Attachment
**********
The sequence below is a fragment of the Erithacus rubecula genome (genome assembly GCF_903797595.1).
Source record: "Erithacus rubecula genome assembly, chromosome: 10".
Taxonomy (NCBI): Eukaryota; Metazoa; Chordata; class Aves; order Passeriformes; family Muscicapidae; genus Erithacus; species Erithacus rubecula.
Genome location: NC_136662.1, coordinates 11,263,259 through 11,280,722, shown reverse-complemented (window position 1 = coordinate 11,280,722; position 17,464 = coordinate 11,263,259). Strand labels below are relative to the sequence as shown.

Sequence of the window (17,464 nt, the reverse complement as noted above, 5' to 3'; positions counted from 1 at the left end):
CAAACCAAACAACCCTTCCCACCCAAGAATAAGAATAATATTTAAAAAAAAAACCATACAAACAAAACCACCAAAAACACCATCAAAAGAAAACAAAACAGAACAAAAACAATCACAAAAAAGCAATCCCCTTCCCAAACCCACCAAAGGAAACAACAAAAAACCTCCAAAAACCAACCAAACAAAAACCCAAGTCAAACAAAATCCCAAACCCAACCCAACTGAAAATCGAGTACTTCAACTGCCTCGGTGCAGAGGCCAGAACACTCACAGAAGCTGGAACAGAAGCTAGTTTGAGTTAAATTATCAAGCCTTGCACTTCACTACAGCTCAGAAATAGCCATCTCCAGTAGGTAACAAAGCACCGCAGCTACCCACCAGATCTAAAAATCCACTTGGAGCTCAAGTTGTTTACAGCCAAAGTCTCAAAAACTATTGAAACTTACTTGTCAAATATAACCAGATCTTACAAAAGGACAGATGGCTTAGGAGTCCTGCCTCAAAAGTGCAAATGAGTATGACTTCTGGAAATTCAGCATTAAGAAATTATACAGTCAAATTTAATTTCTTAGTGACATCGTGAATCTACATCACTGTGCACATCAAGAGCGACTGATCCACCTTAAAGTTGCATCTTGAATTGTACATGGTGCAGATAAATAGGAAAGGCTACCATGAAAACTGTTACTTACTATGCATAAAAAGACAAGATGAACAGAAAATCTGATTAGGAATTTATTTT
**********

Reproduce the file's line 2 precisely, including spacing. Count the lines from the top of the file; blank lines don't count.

Source record: "Erithacus rubecula genome assembly, chromosome: 10".